Abu Jundal vs the people of India-Pakistan

If the Pakistani political class wants to engage with their counterparts in India, what could be better?


Jyoti Malhotra July 19, 2012

First, the story so far. Abu Jundal, alias Zabiuddin Ansari the Indian, alias Riyasat Ali the Pakistani, is packed off on a Saudi air flight to Delhi earlier this month, where he is picked up by the Delhi police. He has since been singing like a canary and believed to have told his interrogators that men like Hafiz Saeed and Zakiur Rehman Lakhvi were among those who masterminded the horrifying attacks in Mumbai in November, 2008.

India’s home minister, Palaniappan Chidambaram, and Pakistan’s adviser to the prime minister on interior affairs, Rehman Malik, break out into a full-scale war of words, with the media on both sides becoming their willing instruments in belief. Malik has now resorted to Twitter, probably in an attempt to directly communicate with the masses.

Meanwhile, the foreign secretaries of India and Pakistan, Ranjan Mathai and Jalil Abbas Jilani, met in Delhi for the first time since each of them took over their respective assignments. Jilani knows Delhi well. He was the charge d’affaires there in 2003 — because Pakistan’s high commissioner at the time was expelled after the 2001 attacks on the Indian parliament — when he was asked to leave, ostensibly because he and/or his mission were allegedly paying off an Indian spy. The case against Jilani remains alive at the Chankyapuri police station in the Indian capital, which the Pakistani diplomat has visited often since 2003 but will come for the first time as foreign secretary.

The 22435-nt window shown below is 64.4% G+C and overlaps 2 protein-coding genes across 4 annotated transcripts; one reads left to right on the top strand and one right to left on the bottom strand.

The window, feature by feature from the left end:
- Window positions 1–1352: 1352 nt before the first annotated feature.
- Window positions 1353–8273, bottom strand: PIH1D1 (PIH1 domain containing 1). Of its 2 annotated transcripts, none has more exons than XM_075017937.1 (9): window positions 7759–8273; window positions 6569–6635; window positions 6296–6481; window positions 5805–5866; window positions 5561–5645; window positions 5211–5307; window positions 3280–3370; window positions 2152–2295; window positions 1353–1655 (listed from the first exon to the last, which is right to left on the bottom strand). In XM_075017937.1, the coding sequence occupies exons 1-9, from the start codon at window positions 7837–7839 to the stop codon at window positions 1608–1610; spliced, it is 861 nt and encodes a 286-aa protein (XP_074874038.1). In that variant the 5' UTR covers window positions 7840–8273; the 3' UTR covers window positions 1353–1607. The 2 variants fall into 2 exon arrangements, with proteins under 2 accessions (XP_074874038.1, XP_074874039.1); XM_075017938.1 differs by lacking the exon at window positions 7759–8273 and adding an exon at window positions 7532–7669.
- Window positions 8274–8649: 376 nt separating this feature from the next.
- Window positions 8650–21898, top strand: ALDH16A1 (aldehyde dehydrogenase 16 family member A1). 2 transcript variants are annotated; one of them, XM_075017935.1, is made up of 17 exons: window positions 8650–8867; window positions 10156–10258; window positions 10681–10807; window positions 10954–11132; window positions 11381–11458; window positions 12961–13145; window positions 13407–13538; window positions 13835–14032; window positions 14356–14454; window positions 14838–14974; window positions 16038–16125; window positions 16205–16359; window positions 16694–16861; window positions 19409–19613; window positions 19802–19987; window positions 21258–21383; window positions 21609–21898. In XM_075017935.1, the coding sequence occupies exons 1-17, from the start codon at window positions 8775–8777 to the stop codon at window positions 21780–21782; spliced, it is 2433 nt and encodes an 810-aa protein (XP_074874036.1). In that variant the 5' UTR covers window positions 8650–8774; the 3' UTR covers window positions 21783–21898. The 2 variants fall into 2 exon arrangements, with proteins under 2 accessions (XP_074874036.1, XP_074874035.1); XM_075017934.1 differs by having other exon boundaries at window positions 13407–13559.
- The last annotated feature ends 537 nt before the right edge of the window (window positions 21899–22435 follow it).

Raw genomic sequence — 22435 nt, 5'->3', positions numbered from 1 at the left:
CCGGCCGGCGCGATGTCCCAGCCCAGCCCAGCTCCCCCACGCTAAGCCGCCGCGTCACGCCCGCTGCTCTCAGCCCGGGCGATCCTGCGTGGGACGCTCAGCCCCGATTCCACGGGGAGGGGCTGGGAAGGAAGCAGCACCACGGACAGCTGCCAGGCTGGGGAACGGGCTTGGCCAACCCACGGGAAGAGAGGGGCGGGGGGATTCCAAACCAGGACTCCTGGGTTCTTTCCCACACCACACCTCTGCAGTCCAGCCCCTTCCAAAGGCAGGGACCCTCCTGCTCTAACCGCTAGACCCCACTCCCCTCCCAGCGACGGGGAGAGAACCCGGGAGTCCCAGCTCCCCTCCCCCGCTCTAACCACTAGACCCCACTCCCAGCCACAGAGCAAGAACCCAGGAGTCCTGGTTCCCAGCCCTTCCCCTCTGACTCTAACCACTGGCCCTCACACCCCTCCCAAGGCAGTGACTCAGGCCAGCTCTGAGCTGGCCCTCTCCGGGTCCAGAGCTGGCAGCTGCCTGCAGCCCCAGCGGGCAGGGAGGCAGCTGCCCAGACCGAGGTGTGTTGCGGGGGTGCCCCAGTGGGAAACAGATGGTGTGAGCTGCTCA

Just as the Abu Jundal can was spilling out like a case of terribly bad worms, Pakistan released, unsung, 314 Indian fishermen who had found themselves on the other side of the shifting maritime border, along with the hapless Surjeet Singh, who served time in a Pakistani jail for 34 years. The establishment in Islamabad hoped that the gesture would prepare the ground for Jilani’s visit — that is, until Abu Jundal took over the airwaves.

Thing about the India-Pakistan universe in India is that it is divided into two black and white parts: those who sniff at the ‘guftagu-band-na-ho-baat-se-baat-chale’ stream of thought and those who believe that India should hold no talks with Pakistan until terrorism stops. You could call it the ‘Abu Jundal vs Surjeet and the fishermen’ school of thought. In Pakistan, meanwhile, a terrible fatigue seems to be taking over with Indians often accused of not being understanding enough towards the terrible challenges that ordinary people face in Pakistan.

But between the candle-lighting brigade at Wagah — itself a soppy, sentimental gesture that smacks of the incredible courage of the innocents — and those in favour of the tough guy approach, lies a middle path that both President Asif Ali Zardari and National Security Adviser and former high commissioner to Pakistan Shivshankar Menon seem to favour.

Menon brings an enormous influence to bear on India’s foreign policy. Naturally, Prime Minister Manmohan Singh depends heavily on him. For some time now, Menon has advocated a pragmatic approach that believes India should engage with several constituencies in Pakistan at the same time, in accordance with the character of that constituency. So, if the business communities in Karachi and Lahore believe that trade barriers must come down and that the ‘sabse-bara-rupaiya’ theme — as eloquently articulated by Karachi-based businessman Majyd Aziz — will move India-Pakistan relations forward, then so be it. If artists, Bollywood-wannabes and students want to explore the limits of their creativity on the other side, that’s great. If the Pakistani political class wants to engage with their counterparts in India, what could be better?

As for the Pakistan Army, whose relationship with the Pakistani political class is itself undergoing an incredible transformation, the proof of the pudding can only be in the eating. The public ranting against the Pakistan establishment — save for a few diehard Indian television channels — will stop, but trust and verification will go hand-in-hand.